And all of this happens at the point-of-sale (POS), where brands converse with shoppers through POP materials, environmentation, packaging. Today, when everyone wants to redesign this conversation, the design has become more important than ever, as it is through this that the communication strategies come to life inside the store. What changes is how the creative process happens: in the American shopper marketing market, the design is set by the discoveries of the research and has its efficiency evaluated by powerful tools, that extrapolate the financial return.
Technology = Tool
In difference to other years, in which technological innovations (QR Codes, mobile, APPs, etc.) were the center of attention during the fair and discussion panels, this year they remained firmly in the background and appeared like tools. Important, of course, as means for the delivery of experience. But they no longer caused the fever they had done before, and mainly because they don’t really reveal these “whys”.
Their role is clearer, and the expectations about results are more moderated. One example is the Peapod grocery chain, whose sales are exclusively on-line with rapid delivery. Following an important social trend, that of a search for convenience, the chain has just made virtual stores available in the subways of Chicago, the same as Tesco’s example in Korea. It is the mobile serving convenience.
This increasingly shows how there is less fascination for technology and more for strategy. American retail today uses technology at the service of its main objectives: to be more relevant to the shopper, deliver value and strengthen the connection. The chain-store Target, for example, has started to make lists of its price comparisons with those of Amazon (its great rival in the virtual world) directly available in the smart-phones of its shoppers. It was a response to the strategy that Amazon had created to eliminate an important purchase barrier for some of its categories – the delay in delivery – mounting a gigantic scheme of warehouses across the country to guarantee same-day delivery.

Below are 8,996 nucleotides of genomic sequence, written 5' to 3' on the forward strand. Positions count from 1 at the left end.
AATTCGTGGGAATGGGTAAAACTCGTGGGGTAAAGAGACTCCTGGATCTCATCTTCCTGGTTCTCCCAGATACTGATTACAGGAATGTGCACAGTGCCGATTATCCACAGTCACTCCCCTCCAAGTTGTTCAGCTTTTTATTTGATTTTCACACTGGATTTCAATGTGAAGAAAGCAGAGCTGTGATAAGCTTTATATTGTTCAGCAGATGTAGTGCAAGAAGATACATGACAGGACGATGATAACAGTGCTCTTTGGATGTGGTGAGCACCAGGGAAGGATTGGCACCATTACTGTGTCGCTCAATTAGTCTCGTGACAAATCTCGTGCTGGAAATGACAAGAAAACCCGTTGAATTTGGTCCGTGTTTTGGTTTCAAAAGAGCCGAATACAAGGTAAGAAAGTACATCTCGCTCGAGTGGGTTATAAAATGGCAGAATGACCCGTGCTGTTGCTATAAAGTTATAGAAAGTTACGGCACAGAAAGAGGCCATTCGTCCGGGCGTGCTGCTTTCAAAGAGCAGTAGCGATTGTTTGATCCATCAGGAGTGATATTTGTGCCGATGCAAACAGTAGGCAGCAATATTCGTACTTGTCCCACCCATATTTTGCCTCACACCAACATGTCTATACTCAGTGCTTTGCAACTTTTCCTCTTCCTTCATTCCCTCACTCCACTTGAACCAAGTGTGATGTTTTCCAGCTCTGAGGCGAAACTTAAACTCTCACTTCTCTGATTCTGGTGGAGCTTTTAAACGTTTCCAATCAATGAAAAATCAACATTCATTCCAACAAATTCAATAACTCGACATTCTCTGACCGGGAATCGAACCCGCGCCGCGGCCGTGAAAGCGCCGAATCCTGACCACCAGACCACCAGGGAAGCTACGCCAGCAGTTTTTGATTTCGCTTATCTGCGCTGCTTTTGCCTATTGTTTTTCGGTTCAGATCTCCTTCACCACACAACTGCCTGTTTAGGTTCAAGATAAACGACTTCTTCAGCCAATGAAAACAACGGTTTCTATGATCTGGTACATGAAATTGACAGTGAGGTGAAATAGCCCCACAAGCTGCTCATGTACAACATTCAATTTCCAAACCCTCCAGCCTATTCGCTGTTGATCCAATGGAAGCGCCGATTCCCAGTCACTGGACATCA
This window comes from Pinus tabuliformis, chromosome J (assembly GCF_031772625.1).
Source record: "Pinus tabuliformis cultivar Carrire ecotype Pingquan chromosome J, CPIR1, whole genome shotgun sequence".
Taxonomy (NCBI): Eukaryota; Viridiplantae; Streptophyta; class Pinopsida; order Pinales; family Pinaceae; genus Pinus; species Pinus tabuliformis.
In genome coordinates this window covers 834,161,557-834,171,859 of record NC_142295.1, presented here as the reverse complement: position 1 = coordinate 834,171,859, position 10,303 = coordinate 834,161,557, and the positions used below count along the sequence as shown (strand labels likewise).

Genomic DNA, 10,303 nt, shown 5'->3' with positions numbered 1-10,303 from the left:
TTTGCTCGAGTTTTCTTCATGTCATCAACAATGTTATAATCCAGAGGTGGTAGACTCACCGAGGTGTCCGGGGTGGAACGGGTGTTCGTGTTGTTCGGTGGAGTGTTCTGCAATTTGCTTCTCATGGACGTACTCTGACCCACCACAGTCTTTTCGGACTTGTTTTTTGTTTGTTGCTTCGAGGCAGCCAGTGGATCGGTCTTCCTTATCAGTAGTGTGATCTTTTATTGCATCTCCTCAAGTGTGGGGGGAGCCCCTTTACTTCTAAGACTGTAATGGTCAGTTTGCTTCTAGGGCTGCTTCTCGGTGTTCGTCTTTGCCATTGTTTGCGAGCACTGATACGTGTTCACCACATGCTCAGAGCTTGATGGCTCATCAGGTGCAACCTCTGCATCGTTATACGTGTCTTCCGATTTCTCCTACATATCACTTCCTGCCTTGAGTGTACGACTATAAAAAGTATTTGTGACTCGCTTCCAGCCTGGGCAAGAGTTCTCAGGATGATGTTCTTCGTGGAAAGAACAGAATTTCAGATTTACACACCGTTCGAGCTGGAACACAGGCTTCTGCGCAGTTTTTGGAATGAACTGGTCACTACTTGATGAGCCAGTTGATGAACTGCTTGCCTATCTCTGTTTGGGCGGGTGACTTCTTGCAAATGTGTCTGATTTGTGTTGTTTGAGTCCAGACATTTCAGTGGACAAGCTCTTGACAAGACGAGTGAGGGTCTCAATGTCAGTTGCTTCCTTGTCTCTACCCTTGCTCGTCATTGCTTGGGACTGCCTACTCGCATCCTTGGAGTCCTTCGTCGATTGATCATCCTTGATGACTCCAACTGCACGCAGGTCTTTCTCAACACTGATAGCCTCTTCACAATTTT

A battle of the Titans, in an immense market, which focuses its efforts on potentializing the relation between retail, brands and agencies, in search of common gain, and no longer in calculating the ROI of activation actions and materials at the POS, the phantom that had haunted many marketing teams for its immense complexity in measuring and low reliability of the results. What we saw here is the construction of an arena of collaboration, where targets, objectives, information and strategies are openly discussed. The result was a parade of success stories for their strategic focus, scientific rigor and creative assertiveness.
At the Fair, we met Juliana Costa, national manager of Trade Marketing of DPA, refrigerated division of Nestlé, one of the few Brazilian women present at the event. According to her, Brazil has much to learn with the way industries and agencies manage to systematize thought, in order to direct the POS actions, taking the shopper as the focal point of strategy.
Companies in Brazil need to transform shopper marketing into the central link of its strategies in much the same way as they do consumer marketing today, which already has quite well structured tools and methodologies. She believes that this is the new road to conquering a shopper who, contrary to American shoppers, is passing the stage of “What I need” to the“What I Want”.
*Rafael D’Andrea and Juliana Nappo
Originally published at Meio & Mensagem website in 10/19/2012